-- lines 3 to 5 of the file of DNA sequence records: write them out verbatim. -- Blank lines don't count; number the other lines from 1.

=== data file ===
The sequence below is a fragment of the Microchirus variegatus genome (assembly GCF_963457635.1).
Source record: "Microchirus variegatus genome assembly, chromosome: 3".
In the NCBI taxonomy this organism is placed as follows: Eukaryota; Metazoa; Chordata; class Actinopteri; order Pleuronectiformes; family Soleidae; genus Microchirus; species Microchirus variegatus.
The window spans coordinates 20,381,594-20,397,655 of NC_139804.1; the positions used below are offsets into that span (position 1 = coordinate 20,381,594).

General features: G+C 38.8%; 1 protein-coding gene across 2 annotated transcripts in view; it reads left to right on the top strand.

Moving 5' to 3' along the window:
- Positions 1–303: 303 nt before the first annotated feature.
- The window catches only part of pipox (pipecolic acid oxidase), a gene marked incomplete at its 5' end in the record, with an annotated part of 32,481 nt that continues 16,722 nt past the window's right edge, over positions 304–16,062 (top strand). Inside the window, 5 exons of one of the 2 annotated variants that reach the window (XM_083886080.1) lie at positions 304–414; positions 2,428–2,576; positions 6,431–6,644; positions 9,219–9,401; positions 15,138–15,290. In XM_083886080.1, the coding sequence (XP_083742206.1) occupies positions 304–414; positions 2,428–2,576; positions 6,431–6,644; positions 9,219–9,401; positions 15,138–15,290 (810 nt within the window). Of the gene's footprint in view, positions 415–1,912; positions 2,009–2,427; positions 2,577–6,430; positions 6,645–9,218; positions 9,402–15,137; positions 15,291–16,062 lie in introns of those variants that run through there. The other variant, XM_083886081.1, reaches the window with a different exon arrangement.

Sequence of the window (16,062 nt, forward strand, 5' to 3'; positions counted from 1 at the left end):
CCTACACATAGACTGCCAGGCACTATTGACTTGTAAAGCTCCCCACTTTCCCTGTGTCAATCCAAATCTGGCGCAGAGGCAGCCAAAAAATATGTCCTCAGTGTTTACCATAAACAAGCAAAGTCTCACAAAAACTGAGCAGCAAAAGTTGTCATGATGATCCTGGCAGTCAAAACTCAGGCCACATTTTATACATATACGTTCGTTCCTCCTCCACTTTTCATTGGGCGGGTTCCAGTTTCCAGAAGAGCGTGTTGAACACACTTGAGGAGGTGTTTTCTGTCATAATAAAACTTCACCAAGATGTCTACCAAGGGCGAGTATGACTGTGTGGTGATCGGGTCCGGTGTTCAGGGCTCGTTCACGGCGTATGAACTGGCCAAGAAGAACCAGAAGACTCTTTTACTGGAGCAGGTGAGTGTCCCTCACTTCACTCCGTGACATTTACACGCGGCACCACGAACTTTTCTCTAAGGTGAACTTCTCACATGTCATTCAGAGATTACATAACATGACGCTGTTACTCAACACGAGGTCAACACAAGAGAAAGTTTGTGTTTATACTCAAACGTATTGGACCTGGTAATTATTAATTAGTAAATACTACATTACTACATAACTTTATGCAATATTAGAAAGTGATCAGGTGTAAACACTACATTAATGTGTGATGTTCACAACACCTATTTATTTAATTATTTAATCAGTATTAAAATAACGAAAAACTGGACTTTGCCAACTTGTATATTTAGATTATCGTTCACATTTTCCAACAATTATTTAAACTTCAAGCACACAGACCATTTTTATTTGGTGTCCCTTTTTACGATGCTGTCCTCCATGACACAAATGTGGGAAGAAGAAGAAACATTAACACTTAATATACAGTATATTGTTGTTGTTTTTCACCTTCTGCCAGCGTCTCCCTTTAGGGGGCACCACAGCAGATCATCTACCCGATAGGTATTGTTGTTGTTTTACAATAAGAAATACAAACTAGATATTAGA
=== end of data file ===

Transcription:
In the NCBI taxonomy this organism is placed as follows: Eukaryota; Metazoa; Chordata; class Actinopteri; order Pleuronectiformes; family Soleidae; genus Microchirus; species Microchirus variegatus.
The window spans coordinates 20,381,594-20,397,655 of NC_139804.1; the positions used below are offsets into that span (position 1 = coordinate 20,381,594).

General features: G+C 38.8%; 1 protein-coding gene across 2 annotated transcripts in view; it reads left to right on the top strand.